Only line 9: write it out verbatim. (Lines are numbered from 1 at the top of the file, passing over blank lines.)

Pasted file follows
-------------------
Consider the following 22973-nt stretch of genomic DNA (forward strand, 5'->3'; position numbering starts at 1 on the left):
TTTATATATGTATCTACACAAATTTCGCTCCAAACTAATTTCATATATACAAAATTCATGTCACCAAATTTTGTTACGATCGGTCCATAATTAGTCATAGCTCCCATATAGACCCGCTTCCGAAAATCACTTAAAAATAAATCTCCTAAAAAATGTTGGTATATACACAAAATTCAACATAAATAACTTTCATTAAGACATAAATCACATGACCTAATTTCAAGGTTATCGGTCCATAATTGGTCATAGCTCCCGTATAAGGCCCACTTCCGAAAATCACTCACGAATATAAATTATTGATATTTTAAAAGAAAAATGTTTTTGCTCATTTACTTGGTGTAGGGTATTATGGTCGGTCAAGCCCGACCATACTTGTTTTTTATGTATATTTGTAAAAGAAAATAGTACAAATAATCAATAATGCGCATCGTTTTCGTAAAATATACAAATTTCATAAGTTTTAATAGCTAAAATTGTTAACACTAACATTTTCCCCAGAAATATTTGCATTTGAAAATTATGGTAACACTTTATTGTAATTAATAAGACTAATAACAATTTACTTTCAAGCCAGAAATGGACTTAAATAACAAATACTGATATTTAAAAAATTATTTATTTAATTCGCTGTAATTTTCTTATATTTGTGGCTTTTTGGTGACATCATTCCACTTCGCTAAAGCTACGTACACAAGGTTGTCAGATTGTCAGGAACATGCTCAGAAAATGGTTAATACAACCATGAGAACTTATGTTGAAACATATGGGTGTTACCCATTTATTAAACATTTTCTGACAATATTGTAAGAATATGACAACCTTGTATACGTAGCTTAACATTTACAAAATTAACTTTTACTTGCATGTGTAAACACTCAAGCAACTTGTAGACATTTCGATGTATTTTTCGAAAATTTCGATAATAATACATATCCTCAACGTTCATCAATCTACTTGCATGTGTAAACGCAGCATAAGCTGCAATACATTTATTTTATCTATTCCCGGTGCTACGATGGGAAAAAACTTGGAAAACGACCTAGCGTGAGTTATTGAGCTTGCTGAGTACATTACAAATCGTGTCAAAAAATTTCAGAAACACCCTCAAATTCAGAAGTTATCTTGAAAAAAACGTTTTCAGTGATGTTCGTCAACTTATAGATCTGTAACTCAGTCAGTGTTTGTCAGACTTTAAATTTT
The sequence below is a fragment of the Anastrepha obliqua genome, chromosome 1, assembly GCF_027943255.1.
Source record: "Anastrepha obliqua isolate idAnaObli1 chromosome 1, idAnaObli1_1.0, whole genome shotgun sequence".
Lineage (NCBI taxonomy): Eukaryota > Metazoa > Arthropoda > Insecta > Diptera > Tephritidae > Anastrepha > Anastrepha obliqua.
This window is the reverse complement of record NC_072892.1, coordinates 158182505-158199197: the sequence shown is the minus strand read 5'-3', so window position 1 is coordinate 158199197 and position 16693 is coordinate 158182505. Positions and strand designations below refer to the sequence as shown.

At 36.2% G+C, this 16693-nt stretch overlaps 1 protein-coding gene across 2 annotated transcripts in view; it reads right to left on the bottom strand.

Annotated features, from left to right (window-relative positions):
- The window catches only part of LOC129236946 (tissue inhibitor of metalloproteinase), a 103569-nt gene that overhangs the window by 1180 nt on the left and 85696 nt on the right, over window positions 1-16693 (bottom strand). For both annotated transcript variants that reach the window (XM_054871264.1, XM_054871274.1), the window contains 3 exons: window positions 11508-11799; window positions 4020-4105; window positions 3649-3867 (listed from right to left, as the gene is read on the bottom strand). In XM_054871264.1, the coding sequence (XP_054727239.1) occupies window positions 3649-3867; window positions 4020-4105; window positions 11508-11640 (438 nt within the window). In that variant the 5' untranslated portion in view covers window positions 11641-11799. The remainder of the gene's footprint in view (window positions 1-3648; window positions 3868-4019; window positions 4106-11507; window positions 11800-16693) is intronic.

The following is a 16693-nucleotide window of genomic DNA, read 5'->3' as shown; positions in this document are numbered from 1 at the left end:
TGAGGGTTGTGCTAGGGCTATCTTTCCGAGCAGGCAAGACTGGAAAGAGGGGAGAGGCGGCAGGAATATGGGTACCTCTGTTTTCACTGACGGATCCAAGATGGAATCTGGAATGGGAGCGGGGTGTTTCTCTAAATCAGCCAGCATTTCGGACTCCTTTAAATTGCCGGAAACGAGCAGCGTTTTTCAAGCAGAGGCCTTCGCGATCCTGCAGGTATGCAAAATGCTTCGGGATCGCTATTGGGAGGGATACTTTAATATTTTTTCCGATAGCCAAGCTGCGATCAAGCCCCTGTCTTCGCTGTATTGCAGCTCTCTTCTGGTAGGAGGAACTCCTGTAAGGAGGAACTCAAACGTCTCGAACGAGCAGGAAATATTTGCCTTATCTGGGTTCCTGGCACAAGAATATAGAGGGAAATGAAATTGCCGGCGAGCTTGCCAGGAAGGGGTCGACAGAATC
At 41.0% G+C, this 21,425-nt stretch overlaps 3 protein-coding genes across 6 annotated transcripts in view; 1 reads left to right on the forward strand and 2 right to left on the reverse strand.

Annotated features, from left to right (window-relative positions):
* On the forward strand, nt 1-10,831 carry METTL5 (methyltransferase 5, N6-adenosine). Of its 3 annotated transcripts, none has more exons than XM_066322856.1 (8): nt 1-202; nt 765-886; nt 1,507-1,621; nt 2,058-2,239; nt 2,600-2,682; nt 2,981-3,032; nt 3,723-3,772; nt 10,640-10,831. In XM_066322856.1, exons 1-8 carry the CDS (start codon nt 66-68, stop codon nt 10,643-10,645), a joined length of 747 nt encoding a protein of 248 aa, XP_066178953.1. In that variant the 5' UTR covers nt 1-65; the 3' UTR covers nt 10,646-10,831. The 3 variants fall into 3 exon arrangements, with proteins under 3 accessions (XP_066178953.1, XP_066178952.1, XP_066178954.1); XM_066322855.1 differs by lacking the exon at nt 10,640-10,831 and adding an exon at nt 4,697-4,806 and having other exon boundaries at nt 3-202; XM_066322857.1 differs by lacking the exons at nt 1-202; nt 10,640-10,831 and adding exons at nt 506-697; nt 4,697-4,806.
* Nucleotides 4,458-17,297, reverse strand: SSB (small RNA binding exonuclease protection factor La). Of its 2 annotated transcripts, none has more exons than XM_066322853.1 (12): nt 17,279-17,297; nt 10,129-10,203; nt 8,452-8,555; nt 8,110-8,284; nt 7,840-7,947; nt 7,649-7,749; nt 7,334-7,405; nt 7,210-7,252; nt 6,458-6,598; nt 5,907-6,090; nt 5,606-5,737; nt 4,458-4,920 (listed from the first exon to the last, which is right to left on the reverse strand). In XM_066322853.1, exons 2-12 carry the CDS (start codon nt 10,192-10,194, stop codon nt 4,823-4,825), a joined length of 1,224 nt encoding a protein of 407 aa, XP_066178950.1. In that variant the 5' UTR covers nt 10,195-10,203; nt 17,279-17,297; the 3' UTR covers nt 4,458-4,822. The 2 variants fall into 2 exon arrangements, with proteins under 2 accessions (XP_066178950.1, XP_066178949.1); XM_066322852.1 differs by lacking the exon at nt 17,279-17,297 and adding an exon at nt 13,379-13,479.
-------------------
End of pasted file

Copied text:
- The window catches only part of LOC129236946 (tissue inhibitor of metalloproteinase), a 103569-nt gene that overhangs the window by 1180 nt on the left and 85696 nt on the right, over window positions 1-16693 (bottom strand). For both annotated transcript variants that reach the window (XM_054871264.1, XM_054871274.1), the window contains 3 exons: window positions 11508-11799; window positions 4020-4105; window positions 3649-3867 (listed from right to left, as the gene is read on the bottom strand). In XM_054871264.1, the coding sequence (XP_054727239.1) occupies window positions 3649-3867; window positions 4020-4105; window positions 11508-11640 (438 nt within the window). In that variant the 5' untranslated portion in view covers window positions 11641-11799. The remainder of the gene's footprint in view (window positions 1-3648; window positions 3868-4019; window positions 4106-11507; window positions 11800-16693) is intronic.